Fishermen in Surfside are unfazed by the sharks' presence, though the predators negatively impact their catch.

Sand Shark Feeding Frenzy Erupts In South Carolina

Visitors to South Carolina’s Grand Strand recently witnessed a feeding frenzy as a group of sharks circled a popular pier, and while some are concerned by their presence, local fishermen say the sharks are nothing new in the area.

Video of the frenzy was taken by North Carolina natives Matt and Dana Rice, according to the Daily Mail, and has quickly gone viral. While visiting Surfside Beach, a popular vacation spot, the family spotted a group of fishermen on the local pier, tossing their leftover bait into the sea. Just 150 feet from the beach, a large group of sharks had gathered, drawn by the easy prey.

While local fishermen are unfazed by the shark’s presence, others find them to be intimidating. Erik Miller, who was visiting Surfside, spoke with WBTW, noting that he was disturbed by the size of the sharks in the video.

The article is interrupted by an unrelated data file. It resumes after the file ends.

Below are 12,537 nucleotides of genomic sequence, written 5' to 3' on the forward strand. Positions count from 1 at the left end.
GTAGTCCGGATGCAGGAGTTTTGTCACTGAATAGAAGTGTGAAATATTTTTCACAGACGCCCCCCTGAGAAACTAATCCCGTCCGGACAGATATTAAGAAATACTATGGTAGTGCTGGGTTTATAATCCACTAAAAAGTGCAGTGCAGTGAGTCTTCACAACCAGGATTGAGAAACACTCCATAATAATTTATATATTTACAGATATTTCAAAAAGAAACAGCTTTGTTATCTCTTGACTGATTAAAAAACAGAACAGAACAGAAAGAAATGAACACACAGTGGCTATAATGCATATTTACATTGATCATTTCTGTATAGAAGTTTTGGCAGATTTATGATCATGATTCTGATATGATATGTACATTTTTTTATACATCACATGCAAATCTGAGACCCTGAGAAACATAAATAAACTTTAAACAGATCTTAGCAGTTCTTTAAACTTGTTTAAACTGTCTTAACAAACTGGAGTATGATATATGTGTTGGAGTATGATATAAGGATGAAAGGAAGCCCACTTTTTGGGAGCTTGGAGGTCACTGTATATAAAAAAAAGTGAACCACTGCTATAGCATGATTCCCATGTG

“Those are huge sharks,” said Miller. “They could easily take your leg off or swallow a child.”

Brad Simpson, who has lived in Surfside for 22 years, admitted that the number of sharks in the area adversely effects local fishermen. He pointed out that, at times, as many as ten sharks would be spotted circling bait.

“If you get a fish on, a nice fish and try to bring him in a shark will usually get him before we bring them in,” he observed.

The animals in the video are sand sharks, according to Dan Abel, a Professor of Marine Science at Coastal Carolina University. As he pointed out, this species of shark typically migrates south for the winter. Though they appear intimidating, sand sharks pose little danger to humans.

“They’ll be here a while longer,” he said. “but when the day length starts to get shorter and the temperature drops below 70 degrees in the water they’ll start moving South and maybe a little more off shore.”

Abel also noted that the Grand Strand is a favorable habitat for sharks, with some species calling the area home year round.

Recently, video of another feeding frenzy was captured in Cape Lookout, North Carolina. Over a hundred sharks were observed feeding in shallow surf, less than a month after dozens of dead sharks washed ashore in the same area, as the Inquisitr noted. Multiple sharks were observed nearly beaching themselves in shallow surf during the frenzy, before turning back out to sea.

[Image: Matt and Dana Rice via the Daily Mail]

Comments